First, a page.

Hospitality is the supreme commandment of the steppe. Every traveller can be certain that wherever he sets foot he will be given shelter at all times. In such a vast territory of climatic geographic extremes, this cultural imperative means survival.
'Kuday konakpin!' used to be-and often still is-slaughtered in honour of the guest, and cooked in a large cauldron. Often neighbours are invited to take part in the feast. The guest is served the best piece of the meat on a plate, cuts it into mouthfuls and divides it among those present according to age and status: first to the host, then the lady of the house, and then the others according to rank.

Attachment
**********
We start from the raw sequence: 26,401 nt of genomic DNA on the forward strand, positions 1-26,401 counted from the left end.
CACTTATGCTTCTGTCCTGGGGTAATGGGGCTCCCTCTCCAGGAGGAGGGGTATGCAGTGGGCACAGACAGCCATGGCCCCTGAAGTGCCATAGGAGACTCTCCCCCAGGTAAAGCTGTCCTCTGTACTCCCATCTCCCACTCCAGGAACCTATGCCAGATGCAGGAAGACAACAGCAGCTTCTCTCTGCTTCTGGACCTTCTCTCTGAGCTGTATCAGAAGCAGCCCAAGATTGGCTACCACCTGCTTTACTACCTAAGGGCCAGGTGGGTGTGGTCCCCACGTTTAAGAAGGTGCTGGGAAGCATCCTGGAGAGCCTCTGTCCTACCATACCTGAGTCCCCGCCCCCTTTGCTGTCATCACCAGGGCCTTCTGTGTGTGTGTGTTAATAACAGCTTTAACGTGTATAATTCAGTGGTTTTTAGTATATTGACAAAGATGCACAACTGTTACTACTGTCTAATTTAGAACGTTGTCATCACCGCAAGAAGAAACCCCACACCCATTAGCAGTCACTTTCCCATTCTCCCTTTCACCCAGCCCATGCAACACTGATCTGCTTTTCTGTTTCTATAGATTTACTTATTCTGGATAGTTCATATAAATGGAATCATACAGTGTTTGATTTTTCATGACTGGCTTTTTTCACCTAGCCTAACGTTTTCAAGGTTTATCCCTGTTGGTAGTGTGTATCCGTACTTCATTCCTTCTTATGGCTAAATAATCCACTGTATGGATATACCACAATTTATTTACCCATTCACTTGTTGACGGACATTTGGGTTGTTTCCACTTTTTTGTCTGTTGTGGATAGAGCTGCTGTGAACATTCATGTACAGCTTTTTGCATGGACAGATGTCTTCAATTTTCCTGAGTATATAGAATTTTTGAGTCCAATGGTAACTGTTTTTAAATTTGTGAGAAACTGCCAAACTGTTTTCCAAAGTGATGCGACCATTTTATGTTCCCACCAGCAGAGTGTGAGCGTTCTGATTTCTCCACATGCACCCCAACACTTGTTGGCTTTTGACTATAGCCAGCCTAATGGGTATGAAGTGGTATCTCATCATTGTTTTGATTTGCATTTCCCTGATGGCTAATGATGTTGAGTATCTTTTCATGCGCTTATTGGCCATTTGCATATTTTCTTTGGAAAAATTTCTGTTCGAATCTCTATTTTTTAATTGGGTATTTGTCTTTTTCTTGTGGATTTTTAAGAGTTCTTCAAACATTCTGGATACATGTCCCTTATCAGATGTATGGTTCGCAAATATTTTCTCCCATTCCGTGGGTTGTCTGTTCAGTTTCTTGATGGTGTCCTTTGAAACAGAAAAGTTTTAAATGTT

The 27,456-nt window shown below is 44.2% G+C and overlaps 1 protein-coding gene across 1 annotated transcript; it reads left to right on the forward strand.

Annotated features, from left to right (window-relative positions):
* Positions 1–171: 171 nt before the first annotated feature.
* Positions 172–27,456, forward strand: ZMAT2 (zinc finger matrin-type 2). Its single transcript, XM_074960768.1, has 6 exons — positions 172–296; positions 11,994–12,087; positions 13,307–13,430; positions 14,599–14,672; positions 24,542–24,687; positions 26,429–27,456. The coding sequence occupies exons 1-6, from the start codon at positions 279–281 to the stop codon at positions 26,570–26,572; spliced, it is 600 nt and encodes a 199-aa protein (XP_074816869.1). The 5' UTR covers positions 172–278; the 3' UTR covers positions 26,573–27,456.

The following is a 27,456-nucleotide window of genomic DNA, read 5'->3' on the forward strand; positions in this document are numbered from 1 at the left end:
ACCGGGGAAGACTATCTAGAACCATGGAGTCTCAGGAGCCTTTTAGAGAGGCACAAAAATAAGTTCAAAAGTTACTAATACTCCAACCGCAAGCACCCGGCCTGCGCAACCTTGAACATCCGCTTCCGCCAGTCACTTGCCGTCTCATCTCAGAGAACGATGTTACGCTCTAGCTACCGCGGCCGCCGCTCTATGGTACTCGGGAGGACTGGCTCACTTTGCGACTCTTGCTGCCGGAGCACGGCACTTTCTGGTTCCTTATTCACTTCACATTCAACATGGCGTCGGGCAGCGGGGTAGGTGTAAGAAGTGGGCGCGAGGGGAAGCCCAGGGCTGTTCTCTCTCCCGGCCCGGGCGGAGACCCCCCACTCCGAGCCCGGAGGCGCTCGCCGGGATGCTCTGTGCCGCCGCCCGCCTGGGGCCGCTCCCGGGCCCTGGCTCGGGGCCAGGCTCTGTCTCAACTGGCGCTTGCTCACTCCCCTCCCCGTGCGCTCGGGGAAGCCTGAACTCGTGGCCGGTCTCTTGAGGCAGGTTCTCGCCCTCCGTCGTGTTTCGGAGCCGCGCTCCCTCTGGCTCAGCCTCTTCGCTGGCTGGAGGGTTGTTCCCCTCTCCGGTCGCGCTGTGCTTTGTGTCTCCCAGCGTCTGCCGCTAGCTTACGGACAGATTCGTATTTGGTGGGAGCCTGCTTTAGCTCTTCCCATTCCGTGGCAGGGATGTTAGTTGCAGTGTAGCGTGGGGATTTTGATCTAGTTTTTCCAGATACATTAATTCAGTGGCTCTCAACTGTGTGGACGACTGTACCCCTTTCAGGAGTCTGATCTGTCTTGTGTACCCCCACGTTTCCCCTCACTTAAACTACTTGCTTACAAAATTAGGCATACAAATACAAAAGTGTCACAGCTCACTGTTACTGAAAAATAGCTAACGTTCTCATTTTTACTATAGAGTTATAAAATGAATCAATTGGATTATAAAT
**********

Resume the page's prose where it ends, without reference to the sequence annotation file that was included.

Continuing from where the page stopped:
After this substantial and lengthy welcome, and before he leaves, the guest is bound to be offered a sarkhyt-or food for the road-since the journey to the next yurt could be as much as a day's ride. The host will often take the opportunity to accompany his guest along the road for some distance.
Such feasts in honour of one or more guests occur more infrequently these days. However, one should be aware of this type of hospitality in order to react appropriately. Certainly as a visitor to Kazakhstan you will be treated with great hospitality wherever you go, and you should be prepared to spend many hours around a dining table, giving and receiving toasts over bottles of vodka or cognac. Indeed, the Russian love of strong liquor has been embraced by the majority of Kazakhstanis, so be firm if you do not wish to drink tumbler after tumbler of vodka, or be prepared to be drunk under the table and suffer the following day, when it will begin all over again!